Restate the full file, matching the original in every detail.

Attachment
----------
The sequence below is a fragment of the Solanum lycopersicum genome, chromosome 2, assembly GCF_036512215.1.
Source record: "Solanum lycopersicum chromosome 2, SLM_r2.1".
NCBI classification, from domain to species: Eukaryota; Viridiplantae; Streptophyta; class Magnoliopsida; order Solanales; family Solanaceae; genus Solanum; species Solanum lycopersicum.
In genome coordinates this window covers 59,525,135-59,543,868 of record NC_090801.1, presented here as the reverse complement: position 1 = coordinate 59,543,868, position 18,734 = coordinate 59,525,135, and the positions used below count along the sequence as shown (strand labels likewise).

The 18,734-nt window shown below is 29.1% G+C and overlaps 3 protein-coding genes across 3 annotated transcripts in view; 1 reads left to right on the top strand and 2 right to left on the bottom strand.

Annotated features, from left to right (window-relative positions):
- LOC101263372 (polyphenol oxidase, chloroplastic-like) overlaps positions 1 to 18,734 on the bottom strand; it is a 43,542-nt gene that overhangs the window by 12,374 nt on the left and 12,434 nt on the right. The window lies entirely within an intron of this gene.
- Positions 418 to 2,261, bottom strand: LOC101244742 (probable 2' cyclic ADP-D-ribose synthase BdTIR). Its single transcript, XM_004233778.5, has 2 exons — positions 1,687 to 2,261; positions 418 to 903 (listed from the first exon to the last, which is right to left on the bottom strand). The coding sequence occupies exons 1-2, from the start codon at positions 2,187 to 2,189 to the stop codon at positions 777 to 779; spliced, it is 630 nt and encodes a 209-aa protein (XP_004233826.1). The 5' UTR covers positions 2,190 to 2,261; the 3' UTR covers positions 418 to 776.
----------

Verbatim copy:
The sequence below is a fragment of the Solanum lycopersicum genome, chromosome 2, assembly GCF_036512215.1.
Source record: "Solanum lycopersicum chromosome 2, SLM_r2.1".
NCBI classification, from domain to species: Eukaryota; Viridiplantae; Streptophyta; class Magnoliopsida; order Solanales; family Solanaceae; genus Solanum; species Solanum lycopersicum.
In genome coordinates this window covers 59,525,135-59,543,868 of record NC_090801.1, presented here as the reverse complement: position 1 = coordinate 59,543,868, position 18,734 = coordinate 59,525,135, and the positions used below count along the sequence as shown (strand labels likewise).

The 18,734-nt window shown below is 29.1% G+C and overlaps 3 protein-coding genes across 3 annotated transcripts in view; 1 reads left to right on the top strand and 2 right to left on the bottom strand.

Annotated features, from left to right (window-relative positions):
- LOC101263372 (polyphenol oxidase, chloroplastic-like) overlaps positions 1 to 18,734 on the bottom strand; it is a 43,542-nt gene that overhangs the window by 12,374 nt on the left and 12,434 nt on the right. The window lies entirely within an intron of this gene.
- Positions 418 to 2,261, bottom strand: LOC101244742 (probable 2' cyclic ADP-D-ribose synthase BdTIR). Its single transcript, XM_004233778.5, has 2 exons — positions 1,687 to 2,261; positions 418 to 903 (listed from the first exon to the last, which is right to left on the bottom strand). The coding sequence occupies exons 1-2, from the start codon at positions 2,187 to 2,189 to the stop codon at positions 777 to 779; spliced, it is 630 nt and encodes a 209-aa protein (XP_004233826.1). The 5' UTR covers positions 2,190 to 2,261; the 3' UTR covers positions 418 to 776.